Does Everyone with Diabetes Need to Be on an ACE Inhibitor?

Diabetes and ACE inhibitors and ARBs

Dear Dr. E,

My doctor told me everyone with diabetes needs to be on an ACE inhibitor or an ARB because they “protect the kidneys”.  Is that true? What if my blood pressure is fine?

Dr. Edelman: Controlling blood pressure is one of the most important things you can do to protect both your heart and your kidneys. Not everyone may realize the connection, but high blood pressure over the long term can have the single most important damaging effect on your kidneys.

ACE Inhibitors and ARBs

ACE inhibitors (ACE stands for angiotensin-converting enzyme) and ARB (ARB is angiotensin receptor blocker) medications have been shown to protect your kidneys in addition to lowering blood pressure. And believe it or not, controlling blood pressure is way more important than controlling blood sugar when it comes to your kidneys.

Over 25 years ago, large studies were done using ACE inhibitors in type 1 diabetes and ARB medications in type 2 diabetes, and the results clearly showed that, although these medications lowered blood pressure, they also reduced the progression of diabetic kidney disease. Since then, many doctors and healthcare organizations pushed providers to put all of their patients with diabetes on one of these two types of medicines. In fact, insurance companies will send letters to providers encouraging them to put their patients on an ACE inhibitor or ARB if they are not currently on one.

When ACE Inhibitors and ARBs are Necessary

So, to answer your question, in my opinion, these medications are indicated if either (or both) of the following are present:

  • You have protein in the urine/elevated microalbumin level. We measure the microalbumin level routinely on a urine collection, and if it’s above normal, the test should be repeated because protein in the urine does fluctuate.
  • You have high blood pressure.

More about Blood Pressure

Here is the caveat for high blood pressure. If most of your life your blood pressure was 110/70 mmHg, and after you were diagnosed with diabetes your readings increased to 120/80, I consider that high blood pressure because you’re now higher than your typical baseline. However, if your blood pressure is 120/80 and you don’t have that history of a lower baseline, then I’d say you’re fine. In my own personal practice, if someone’s blood pressure is truly normal and there’s no protein in the urine, then I don’t prescribe these medications.

ACE or ARB?

So what if you do have protein in the urine and/or high blood pressure? You can be prescribed either medication (some examples are below) and it really just depends on whichever one you can get through your insurance, or the cheapest one if you’re paying cash.

Examples of ACE inhibitors include:

  • Benazepril (Lotensin)
  • Captopril (Capoten)
  • Enalapril (Vasotec)
  • Fosinopril ​​​​​​​(Monopril)
  • Lisinopril (Prinivil, Zestril)
  • Moexioril (Univasc)
  • Perinopril (Aceon)
  • Quinapril (Accupril)
  • Ramipril (Altace)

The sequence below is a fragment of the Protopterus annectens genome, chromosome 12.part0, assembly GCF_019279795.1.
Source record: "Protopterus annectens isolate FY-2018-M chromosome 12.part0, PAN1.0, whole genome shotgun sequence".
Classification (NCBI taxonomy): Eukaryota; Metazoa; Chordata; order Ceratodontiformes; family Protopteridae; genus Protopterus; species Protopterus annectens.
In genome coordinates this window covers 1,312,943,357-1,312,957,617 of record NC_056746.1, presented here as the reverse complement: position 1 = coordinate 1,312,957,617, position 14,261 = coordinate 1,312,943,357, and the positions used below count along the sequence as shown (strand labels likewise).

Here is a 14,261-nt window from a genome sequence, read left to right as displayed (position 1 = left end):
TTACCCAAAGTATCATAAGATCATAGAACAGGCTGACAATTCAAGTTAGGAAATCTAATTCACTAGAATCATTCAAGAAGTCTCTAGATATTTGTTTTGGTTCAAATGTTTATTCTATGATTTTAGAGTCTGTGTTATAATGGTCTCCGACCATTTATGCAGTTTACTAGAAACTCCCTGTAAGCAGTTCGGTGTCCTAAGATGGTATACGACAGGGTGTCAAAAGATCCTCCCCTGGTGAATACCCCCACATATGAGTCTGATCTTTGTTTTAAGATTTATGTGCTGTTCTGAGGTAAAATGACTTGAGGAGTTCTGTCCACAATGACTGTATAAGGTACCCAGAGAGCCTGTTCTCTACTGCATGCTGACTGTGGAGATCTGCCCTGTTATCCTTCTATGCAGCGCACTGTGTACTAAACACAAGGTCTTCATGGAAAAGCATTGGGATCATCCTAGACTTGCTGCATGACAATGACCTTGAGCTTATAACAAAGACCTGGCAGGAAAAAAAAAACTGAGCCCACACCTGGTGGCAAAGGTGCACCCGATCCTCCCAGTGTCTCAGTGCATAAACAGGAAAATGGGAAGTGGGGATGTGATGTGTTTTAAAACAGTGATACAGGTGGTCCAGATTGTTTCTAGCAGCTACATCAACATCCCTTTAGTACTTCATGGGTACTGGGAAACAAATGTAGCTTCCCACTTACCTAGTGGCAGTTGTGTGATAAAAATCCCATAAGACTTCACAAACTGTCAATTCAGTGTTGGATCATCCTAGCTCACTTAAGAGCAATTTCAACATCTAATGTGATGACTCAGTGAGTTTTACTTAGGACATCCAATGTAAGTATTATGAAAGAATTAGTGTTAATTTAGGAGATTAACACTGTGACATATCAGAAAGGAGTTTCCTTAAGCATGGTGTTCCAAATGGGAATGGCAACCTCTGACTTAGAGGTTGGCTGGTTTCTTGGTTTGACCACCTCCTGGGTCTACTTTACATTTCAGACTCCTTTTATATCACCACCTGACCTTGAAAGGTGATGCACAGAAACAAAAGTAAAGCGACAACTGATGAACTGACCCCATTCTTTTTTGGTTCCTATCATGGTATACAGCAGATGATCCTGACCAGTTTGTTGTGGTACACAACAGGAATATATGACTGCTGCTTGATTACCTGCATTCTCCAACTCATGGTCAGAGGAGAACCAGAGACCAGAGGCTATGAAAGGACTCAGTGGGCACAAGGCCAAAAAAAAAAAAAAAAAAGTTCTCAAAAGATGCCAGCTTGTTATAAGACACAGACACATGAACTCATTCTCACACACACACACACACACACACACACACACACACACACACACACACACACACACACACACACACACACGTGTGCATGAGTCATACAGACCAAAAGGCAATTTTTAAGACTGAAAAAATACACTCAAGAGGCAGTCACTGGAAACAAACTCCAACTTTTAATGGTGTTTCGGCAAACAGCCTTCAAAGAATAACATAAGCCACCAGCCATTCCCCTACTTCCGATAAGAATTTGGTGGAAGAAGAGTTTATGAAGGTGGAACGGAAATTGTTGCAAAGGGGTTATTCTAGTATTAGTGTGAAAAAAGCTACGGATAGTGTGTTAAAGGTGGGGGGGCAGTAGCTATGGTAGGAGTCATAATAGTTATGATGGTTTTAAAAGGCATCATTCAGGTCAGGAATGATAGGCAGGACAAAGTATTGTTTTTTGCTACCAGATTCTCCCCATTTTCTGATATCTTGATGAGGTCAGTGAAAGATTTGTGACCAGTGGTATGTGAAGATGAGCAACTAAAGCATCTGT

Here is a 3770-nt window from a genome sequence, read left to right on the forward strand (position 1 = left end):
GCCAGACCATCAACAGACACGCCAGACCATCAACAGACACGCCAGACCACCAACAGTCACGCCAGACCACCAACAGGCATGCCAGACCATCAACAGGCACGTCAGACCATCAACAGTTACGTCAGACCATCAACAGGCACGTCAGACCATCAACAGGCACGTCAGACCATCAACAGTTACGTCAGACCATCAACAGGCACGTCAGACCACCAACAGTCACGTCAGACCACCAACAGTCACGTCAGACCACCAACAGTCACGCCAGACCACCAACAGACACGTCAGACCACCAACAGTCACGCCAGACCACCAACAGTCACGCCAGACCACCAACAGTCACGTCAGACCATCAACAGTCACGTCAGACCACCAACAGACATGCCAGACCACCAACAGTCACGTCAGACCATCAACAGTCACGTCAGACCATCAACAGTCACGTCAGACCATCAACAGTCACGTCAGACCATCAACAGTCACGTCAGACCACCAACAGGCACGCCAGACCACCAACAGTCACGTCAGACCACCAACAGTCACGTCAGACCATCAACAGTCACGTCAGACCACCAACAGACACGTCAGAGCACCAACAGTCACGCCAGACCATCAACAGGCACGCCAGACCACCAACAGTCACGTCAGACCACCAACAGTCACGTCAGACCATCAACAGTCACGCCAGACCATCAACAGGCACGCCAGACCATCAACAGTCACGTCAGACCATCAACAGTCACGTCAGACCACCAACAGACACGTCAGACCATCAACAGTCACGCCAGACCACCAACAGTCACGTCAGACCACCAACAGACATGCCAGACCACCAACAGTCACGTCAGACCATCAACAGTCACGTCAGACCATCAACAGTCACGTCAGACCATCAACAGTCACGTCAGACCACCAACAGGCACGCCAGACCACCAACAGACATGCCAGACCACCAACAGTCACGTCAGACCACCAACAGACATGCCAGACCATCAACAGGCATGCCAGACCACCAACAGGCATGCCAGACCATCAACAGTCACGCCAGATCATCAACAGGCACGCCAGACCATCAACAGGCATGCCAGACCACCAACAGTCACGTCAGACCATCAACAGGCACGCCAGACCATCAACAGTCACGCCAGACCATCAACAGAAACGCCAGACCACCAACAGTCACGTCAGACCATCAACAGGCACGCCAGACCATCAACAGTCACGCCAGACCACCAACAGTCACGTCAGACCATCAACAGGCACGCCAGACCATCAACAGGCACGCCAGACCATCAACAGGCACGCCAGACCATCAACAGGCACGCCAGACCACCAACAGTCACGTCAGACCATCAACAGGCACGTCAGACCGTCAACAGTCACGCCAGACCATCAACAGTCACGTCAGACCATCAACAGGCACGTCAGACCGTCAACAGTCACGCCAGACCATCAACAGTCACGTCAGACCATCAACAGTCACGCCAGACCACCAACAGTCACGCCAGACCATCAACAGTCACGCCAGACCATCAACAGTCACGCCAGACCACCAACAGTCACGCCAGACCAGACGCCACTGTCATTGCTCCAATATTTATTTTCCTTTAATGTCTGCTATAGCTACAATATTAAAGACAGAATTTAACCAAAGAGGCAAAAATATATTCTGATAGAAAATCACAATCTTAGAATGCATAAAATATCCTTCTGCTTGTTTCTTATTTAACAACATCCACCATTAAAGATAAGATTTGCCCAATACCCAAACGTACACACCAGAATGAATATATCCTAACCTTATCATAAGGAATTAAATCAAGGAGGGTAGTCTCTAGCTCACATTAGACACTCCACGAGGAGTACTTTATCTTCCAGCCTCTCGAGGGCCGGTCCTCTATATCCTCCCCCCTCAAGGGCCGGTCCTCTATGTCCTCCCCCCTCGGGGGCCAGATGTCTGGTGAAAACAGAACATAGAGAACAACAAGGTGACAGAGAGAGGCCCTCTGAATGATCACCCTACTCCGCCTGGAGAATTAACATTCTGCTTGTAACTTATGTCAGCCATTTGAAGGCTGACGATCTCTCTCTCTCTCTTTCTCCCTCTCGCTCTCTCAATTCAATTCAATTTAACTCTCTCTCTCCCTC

• Trandolapril (Mavik)

Examples of ARBs include:

  • Azilsartan (Edarbi)
  • Candesartan (Atacand)
  • Irbesartan (Avapro)
  • Losartan (Cozaar)
  • Olmesartan (Benicar)
  • Telmisartan (Micardis)
  • Valsartan (Diovan)

Both ACE inhibitors and ARBs work in a similar fashion, they’re well tolerated, they’re extremely safe, they protect the kidneys, and they don’t lower blood pressure that much. If you do have a kidney that’s not working 100%, these medications can cause your potassium levels to go up, so make sure to talk to your doctor about which medication is right for you. Up until recently, ACE inhibitors and ARBs have been the only medications that protect the diabetic kidney, but now we have more options with SGLT2 inhibitors such as Farxiga.

Taking Your Blood Pressure at Home

Everyone with diabetes really should have their own blood pressure monitor, not so you get obsessive about measuring a zillion times at home, but because blood pressure is typically higher at the doctor’s office (you’re running late, you’re anxious, you’re upset about paying the copay, etc.) so it’s just more accurate at home. Here are tips on how to take your blood pressure correctly.

In Summary

To recap, the indications that you should consider starting a blood pressure medication are:

  • Your blood pressure is high
  • Your blood pressure is normal but you have protein in the urine
  • Your blood pressure is high and you have protein in the urine

Don’t be afraid of these medications. They really can go a long way in protecting both your heart and your kidneys.

2 Comments
  1. I am a type two diabetic diagnosed 2 1/2 years ago. At first I was on Met Forman. Then just recently ozempic. My A-1 C is 6.6. My blood pressure has shot up to 145/90. Before being diagnosed with diabetes in the regular range. I do not want to take another medication is there something else I can do that can lower my blood pressure without taking medication I just don’t want to take another medication

    • Losing weight will always help lower the blood pressure, as well as regular exercise. However, if you need medication, please don’t hesitate to take it, because it will save not only your kidneys and your heart, but also your eyes. Don’t forget, ACE inhibitors and ARBs are protective, which is more than just treating the blood pressure.

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